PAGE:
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Hey Members, Tell Us About Your Current (Or Dream) Projects

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Ncbrit
Ncbrit
3 months ago

Oof. Only one project right now. Keeping my daily drivable. Replacing the torque converter this weekend.

Mr. Frick
Mr. Frick
3 months ago

I’ve owned my 68 Charger R/T for six years now and have made steady progress on getting it road-trip ready. It runs and drives pretty well now, but I want to take it on extended trips. That’s what I got it for. I traded my 70 AAR for it. Just swapped keys and titles. The ‘Cuda was nicer but not very comfy on a long ride. The Charger came with factory air, leather seats and power windows.

The remaining items to be sorted are the A/C, gauges and headliner. The headliners easy and I’m saving that for last. Right now, I’m getting ready to pull the entire dash and heat/ac system. I’m going to replace the heater core, miles of vacuum lines, electrical, cables, switches and gauges. Most of this stuff works now (except for the a/c), but if I’m going in there, why not.

NDPilot
NDPilot
3 months ago
Reply to  Mr. Frick

Sounds awesome! Factory air and leather, is it an R/T-SE? Keep chipping away at it and next thing you know it’ll be done. I spent 20 years on my 71 Charger R/T, (posted some pics on Discord if you’re on there), started as a DT worthy rust bucket and now it’s show worthy and a blast to drive. One thing I miss about my youth in AZ is the ability to drive pretty much anything year round, maybe I should look for something like a 66 valiant sedan to drive through the winter….

Angrycat Meowmeow
Angrycat Meowmeow
3 months ago

Our daily’s might count as projects. I’m always working on them and they’re modified. We have a 2017 Q7 3.0T stage 1 APR tuned, and a 2018 S5 IE stage 1 tuned.

The one car I keep coming back to that I’d like to have as a project is an E38 7 series. Cool cars always catch my attention, especially on marketplace…but every time I see a clean E38 my eyes get wide.

Back in the day my dad gave me his 93 Z28, 6 speed, forged internals, 9″ rear etc. He always wanted to make it into a 10s drag car, so it was built for a 250 shot of juice. The fuel pump died and it sat for a few years. I didn’t have the money to fix it and get it roadworthy until last year, so I did and gave it back to him. Now I’m projectless.

Toecutter
Toecutter
3 months ago

That Z28 sounds bitchin’.

Angrycat Meowmeow
Angrycat Meowmeow
3 months ago
Reply to  Toecutter

It truly is a Bitchin’ Camaro.

GertVAG
GertVAG
3 months ago

My four own projects (’87 VW T3, VW 67 bug with standard 1200 engine, Opel Ascona 1985, Ford Dexta 2000 ’66) are up and running. The Opel had an issue 2 weeks ago but the fault was luckily and quickly found to be a clogged up fuel filter. So I decided to open my garage for a project of a friend of mine, a rusted out 1972 Lada 2102 (the wagon version). Been outside for 14 years after he bought it in Bulgary and after a year’s use there as a daily drove it back to Belgium with all his belongings. Back then he could already see the road beneath his feet, so I don’t have to use many words to describe the carnage now. But he is emotionally attached, the chassis structure isn’t compromised, it’s all seemingly just flat areas and bodywork and some engine fittling, so we decided to give it a try at restoring it. Hopefully next January I’ll be following a bodywork course. It’s a new challenge, I only did mechanical stuff ’till now and I want to learn to use a blowtorch etc. Fingers crossed !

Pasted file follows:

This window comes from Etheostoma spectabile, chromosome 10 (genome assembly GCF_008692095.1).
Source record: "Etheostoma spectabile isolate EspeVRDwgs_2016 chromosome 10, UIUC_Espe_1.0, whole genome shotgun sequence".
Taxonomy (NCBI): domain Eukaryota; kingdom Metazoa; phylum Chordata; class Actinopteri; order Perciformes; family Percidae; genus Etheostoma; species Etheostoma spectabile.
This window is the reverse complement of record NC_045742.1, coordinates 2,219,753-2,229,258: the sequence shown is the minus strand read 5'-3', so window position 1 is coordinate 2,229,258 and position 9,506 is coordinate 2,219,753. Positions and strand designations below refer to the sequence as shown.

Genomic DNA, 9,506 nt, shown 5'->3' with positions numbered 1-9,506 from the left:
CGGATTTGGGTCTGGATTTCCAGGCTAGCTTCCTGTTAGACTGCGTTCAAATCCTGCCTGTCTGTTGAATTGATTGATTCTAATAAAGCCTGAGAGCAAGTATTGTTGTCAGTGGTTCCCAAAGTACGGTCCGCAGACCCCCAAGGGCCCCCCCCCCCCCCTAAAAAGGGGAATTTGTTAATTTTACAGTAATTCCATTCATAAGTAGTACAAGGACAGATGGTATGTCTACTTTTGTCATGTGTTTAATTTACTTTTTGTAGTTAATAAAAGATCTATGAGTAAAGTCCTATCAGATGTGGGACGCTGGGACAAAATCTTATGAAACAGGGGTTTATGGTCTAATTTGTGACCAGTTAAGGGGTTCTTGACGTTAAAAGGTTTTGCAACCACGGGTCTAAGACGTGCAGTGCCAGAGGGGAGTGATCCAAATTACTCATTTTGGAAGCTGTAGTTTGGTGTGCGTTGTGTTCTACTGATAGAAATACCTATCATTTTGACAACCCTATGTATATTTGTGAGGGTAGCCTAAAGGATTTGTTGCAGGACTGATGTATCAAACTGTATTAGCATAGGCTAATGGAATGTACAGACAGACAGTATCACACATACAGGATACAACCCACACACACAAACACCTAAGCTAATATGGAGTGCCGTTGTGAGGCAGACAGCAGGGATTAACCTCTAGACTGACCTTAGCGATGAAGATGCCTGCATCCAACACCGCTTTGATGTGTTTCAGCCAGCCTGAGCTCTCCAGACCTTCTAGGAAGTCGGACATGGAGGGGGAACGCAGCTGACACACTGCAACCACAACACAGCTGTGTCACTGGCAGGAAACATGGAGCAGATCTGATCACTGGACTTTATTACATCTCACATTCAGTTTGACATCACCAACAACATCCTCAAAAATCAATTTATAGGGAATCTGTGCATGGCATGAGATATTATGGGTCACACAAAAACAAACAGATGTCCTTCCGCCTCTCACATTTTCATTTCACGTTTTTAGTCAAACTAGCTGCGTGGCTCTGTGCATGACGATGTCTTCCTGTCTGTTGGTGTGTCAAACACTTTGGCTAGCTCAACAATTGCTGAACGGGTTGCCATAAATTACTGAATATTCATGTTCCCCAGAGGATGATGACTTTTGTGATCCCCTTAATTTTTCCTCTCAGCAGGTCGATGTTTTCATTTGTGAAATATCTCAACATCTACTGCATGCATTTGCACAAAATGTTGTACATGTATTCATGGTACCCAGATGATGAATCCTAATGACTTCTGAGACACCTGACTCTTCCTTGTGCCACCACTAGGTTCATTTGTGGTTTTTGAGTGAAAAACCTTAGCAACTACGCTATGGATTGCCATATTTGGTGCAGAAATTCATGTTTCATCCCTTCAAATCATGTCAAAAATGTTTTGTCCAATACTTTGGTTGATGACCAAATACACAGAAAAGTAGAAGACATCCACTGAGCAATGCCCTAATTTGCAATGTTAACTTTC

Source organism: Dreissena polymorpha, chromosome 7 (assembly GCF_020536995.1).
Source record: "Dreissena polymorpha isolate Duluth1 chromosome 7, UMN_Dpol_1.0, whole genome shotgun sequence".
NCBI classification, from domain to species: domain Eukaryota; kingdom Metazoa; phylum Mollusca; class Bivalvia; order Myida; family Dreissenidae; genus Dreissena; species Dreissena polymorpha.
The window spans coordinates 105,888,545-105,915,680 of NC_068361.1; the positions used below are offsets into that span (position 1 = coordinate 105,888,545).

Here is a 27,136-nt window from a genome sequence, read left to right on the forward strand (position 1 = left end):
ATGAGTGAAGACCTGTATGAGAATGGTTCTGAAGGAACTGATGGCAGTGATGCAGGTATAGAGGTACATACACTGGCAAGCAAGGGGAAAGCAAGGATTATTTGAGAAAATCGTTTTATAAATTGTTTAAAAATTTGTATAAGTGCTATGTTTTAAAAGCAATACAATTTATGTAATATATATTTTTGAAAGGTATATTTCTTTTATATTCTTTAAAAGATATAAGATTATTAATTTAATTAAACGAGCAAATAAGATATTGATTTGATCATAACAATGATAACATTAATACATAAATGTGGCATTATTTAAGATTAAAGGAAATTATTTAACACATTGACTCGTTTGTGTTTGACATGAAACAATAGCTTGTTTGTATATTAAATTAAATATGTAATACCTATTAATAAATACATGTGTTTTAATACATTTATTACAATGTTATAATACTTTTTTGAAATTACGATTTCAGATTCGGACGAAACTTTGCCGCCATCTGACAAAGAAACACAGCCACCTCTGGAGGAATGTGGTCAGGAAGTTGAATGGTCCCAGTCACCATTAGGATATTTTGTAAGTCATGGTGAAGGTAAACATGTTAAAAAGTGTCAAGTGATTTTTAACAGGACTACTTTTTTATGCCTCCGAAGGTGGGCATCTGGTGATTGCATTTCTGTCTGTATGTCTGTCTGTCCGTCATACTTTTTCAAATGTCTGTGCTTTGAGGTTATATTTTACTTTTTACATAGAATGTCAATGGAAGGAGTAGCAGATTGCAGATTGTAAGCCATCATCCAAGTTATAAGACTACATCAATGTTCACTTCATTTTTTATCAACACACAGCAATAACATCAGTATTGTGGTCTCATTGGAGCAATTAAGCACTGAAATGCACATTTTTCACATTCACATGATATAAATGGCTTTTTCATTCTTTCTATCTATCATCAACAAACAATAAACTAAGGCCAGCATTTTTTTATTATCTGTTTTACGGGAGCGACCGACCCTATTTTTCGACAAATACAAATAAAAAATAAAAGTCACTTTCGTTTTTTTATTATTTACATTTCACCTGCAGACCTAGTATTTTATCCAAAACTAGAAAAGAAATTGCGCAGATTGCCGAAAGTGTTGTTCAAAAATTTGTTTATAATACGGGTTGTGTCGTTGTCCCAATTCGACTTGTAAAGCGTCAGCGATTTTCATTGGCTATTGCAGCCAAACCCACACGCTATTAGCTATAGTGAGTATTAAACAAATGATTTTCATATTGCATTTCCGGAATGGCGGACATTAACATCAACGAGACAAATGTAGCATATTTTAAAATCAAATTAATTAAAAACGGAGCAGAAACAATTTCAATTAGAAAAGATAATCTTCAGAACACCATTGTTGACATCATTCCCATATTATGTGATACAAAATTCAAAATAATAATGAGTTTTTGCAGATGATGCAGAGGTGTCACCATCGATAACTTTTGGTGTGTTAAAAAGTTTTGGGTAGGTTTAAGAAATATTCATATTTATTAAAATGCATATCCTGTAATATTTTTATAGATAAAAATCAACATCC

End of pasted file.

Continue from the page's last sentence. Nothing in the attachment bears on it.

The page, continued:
Gubbin
Gubbin
3 months ago

Oof.
Da F250 is in the shop, still to be determined if she needs head work or a whole long-block. She’s new enough to have an electronic transmission and old enough that nobody has a way to program it. So she shifts like 1…2…[all the gears]
Le Subaru is oop nort’ and behaving itself, knock on wood.
The Frontier is still driving despite the increasing number of parts that really should be replaced.
The Zero has nothing to break. The Buell has nothing worth fixing. The other Buell is still waiting on parts.

Bret
Bret
3 months ago

Oh jeez! You tease me with a picture of a Big Healey (even if it is flipped 180 degrees)? How can I not comment???

My Healey only needs an oil change; it’s super reliable. (Bone stock BT7)

My 986 Boxster needs leaks fixed, suspension refreshed, headlights polished, and my crappy-esque paint job wet sanded (it’s only been 2 years since it was shot).

Our 500 Abarth has just broken its passenger window regulator and needs and an oil change.

The new to us daily Cayenne diesel is due for an oil change too. How is it that all 4 street cars need oil changes?

Keep teasing me with Healey pics and I’ll be forced to become a velour member here (or whatever the cheap Lemons grade membership level is).

Bill Garcia
Bill Garcia
3 months ago

I’m quite to newbie to wrenching – got myself a ‘19 Wrangler earlier this year after lemon-lawing my foray into Jeeps that was my ‘23 4xe…